Massive project to address Queens congestion
by David Bonilla
Aug 24, 2010 | 3579 views | 0 0 comments | 29 29 recommendations | email to a friend | print
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Elected officials break ground on the $148M Kew Gardens Interchange project.
New York State Department of Transportation (NYSDOT) Commissioner Stanley Gee was joined by local elected officials and hardhat-wearing workers in Briarwood on August 18 to break ground on the Kew Gardens Interchange Project.

The $148 million development will attempt to alleviate the intense traffic jams that clog the Kew Gardens interchange – a complex junction of the Grand Central Parkway, the Van Wyck Expressway, the Jackie Robinson Parkway, and Union Turnpike – which sees a half-million cars daily.

“The Kew Gardens interchange is one of the most tangled knots of congestion in all of New York City,” said Gee, “impacting the economy of the city and affecting the quality of life of all Queens residents.”

He added that the congestion costs “more than $8 billion in time and fuel spent and amounts to 44 hours a year.”

Construction, which is set to begin shortly after the groundbreaking, calls for the restructuring of a half-mile part of the Van Wyck, south of the interchange, between Union Turnpike and Hillside Avenue. A quarter-mile portion of Queens Boulevard, directly over the Van Wyck, will also be reconstructed.

While all of the thoroughfares connected by the interchange are plagued with traffic delays, the Van Wyck’s route towards John F. Kennedy airport leaves it most susceptible to overlong delays.

“The Van Wyck, in particular, is extraordinarily congested much of the day,” said State Senator Toby Ann Stavisky. “I welcome this effort to streamline and improve traffic flow through Queens because this route is vitally important for transportation between our city’s airports and tourism.”

Six overpasses will be restructured or entirely replaced, including the Queens Boulevard bridges over the Van Wyck and Main Street, the Hoover Avenue Bridge and the 82nd Street pedestrian bridge.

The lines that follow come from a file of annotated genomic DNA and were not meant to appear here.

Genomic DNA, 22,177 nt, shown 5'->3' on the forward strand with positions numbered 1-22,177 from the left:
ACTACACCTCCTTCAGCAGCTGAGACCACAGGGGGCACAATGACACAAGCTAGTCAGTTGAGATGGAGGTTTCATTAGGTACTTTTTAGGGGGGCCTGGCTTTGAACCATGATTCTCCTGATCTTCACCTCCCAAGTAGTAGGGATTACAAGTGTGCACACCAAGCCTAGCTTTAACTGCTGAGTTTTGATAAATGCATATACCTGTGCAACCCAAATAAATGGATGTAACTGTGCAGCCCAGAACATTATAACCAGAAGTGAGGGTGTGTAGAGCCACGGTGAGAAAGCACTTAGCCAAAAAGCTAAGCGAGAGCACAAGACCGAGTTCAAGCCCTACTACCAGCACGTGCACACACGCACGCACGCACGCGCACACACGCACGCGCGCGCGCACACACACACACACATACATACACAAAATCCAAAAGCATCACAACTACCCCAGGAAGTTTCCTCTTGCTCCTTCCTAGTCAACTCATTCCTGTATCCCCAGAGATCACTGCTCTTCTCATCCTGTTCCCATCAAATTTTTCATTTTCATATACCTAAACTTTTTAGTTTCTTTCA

“I’m glad we will be repairing the bridges, many of them are not up-to-date and are unsafe,” said Stavisky. “It’s not all about the cars; pedestrians matter, too.”

The new 82nd Street bridge will be compliant with the Americans with Disabilities Act.

“Everything that we can do to enable handicapped mobility, we must do,” said Queens Borough President Helen Marshall.

Also set to be reconstructed is the Briarwood-Van Wyck Boulevard subway station, which serves the E and F lines.

New additions to the area include three pedestrian plazas to be built on Queens Boulevard, the planting of 600 trees and extensive landscaping. Auxilary lanes will be added on the Van Wyck, going in both directions, at the interchange with the Grand Central.

“The undertaking of this much-needed project will expand the number of lanes that will alleviate heavy traffic and reduce stress for drivers,” said State Senator Shirley Huntley.

A total of 200 jobs will also result from the project, not all of them related to heavy construction. “We work closely with the General Contractor Association,” said Gee. “They are the ones that hire the skilled labor needed to complete this project.”

State and federal sources will be provide half of the funding for the project, while $72 million comes from the 2005 New York State Transportation Bond Act funds.

“The funding enables our borough to move forward with vital infrastructure projects that will benefit the entire city and its transportation network,” said Marshall.

Despite the large scope of the project, it is only step one of the massive overhaul of the interchange. Step 2 will begin in 2012 and will see the reconstruction of the Van Wyck, north of the interchange, to Jewel Avenue, as well as portions of the other thoroughfares, and the ramps connecting them.

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